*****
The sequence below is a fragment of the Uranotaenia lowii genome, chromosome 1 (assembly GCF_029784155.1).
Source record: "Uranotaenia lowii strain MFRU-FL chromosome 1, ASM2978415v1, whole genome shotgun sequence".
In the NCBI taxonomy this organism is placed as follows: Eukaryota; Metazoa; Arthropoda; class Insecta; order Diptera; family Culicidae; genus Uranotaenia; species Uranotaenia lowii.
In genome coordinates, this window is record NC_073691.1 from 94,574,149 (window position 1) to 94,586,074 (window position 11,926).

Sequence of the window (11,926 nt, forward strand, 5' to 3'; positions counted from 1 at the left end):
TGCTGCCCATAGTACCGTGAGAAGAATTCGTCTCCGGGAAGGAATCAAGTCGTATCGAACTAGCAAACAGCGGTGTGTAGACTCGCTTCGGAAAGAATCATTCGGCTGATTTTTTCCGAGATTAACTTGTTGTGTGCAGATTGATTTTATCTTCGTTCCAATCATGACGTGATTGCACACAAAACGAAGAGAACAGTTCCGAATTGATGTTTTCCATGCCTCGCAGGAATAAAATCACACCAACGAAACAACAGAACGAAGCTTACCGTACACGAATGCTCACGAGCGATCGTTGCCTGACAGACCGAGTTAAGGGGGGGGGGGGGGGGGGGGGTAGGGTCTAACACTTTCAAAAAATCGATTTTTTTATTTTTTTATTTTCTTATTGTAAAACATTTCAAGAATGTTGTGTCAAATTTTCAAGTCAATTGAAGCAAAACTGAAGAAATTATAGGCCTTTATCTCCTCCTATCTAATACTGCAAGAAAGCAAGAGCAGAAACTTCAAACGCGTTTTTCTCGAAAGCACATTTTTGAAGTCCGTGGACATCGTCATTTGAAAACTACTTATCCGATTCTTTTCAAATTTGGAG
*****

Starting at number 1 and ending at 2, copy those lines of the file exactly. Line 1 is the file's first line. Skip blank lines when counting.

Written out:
The sequence below is a fragment of the Uranotaenia lowii genome, chromosome 1 (assembly GCF_029784155.1).
Source record: "Uranotaenia lowii strain MFRU-FL chromosome 1, ASM2978415v1, whole genome shotgun sequence".